Ahmed (10 y.o.) is ready for the challenge

Yahia (6 y. o.) is on stage vs. bad experiences

Moody (7 y.o.) on service design quest
Jammers showing how passionate they are ....


In the beginning none of the kids or the parents knew what's going to exactly happen, I seem to always have a problem with that. We told the kids we'll play a nice game about making business and they liked they idea. But they all the time had this perception we're not serious :).

We asked them what business they'd like to launch or what's it that they would like to change and gave them examples. Yahia chose one from the examples being restaurant. Moody chose something we didn't mention which is a cafe. Ahmed chose the school/classroom. Then we started persona development.

Persona Development

 I asked them to imagine who's the person who would go to this business. Try to imagine a fictional character, give him a name and tell us some details about him. Parents coached kids into further developing the persona. Name, age, likes, dislikes, wants, contexts, issues with the current service .. etc.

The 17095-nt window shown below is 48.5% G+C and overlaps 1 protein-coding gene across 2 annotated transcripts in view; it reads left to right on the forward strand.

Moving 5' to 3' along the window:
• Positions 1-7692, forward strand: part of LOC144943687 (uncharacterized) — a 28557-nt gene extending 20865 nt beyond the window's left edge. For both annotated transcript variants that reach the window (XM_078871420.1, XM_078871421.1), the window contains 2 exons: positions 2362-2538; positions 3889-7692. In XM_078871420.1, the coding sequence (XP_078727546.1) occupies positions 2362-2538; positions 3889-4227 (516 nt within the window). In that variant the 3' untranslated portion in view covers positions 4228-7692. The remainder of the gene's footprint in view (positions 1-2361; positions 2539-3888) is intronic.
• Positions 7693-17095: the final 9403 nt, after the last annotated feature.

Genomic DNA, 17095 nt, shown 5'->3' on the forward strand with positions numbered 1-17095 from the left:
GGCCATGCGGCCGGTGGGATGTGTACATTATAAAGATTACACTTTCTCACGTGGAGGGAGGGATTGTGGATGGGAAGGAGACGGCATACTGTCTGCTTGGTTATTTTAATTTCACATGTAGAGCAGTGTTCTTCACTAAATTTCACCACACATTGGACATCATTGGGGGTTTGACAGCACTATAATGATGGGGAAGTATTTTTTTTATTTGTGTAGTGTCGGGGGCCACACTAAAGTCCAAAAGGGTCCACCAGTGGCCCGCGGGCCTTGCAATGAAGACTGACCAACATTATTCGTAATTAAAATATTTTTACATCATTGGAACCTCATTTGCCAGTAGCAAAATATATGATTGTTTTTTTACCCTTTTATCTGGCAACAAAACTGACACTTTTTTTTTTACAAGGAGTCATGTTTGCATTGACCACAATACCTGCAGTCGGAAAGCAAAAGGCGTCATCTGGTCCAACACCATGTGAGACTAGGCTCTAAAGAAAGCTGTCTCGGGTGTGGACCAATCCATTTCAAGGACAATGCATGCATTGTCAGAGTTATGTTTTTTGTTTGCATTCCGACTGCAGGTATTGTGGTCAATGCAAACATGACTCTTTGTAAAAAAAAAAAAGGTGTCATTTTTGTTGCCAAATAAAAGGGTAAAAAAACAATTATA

Yahia asked if he can draw instead of writing and I said "Sure". It was clear that each of them was talking about himself as the customer. Only moody decided to give his persona another name which was the name of his younger brother. Following are some photos of the persona development actions.
Ahmed charting his own persona
Moody is being interviewed by Ihab (his father) on what his persona could like or dislike

Imad (Yahia & Ahmed's Father) is guiding Yahia in persona development activity)

The action is on in persona development
This is Ahmed's initial persona

Moody's persona

Yahia's pictorial persona
Yahia is presenting his persona to us (bad traditional classroom influence)
Moody presenting his persona with full-confidence
Ahmed giving his persona speech ...Sorry, . I mean brief ...
He decided to show it to us ..

Customer Journey Map

We then asked the kids to design a totally new experience where the problems of their personas are addressed and a more engaging service concept is offered. We can't really say the output was a customer journey map with the scientific definition. It was more of everything in one sheet. They simply brainstormed with support from their parents what's it that they'd like to have there and drew it on that sheet. They were very engaged, at least the photos say so :).

Customer Journeys please ?

Service design is that engaging ....

Yahia is charting his newly-designed burger restaurant.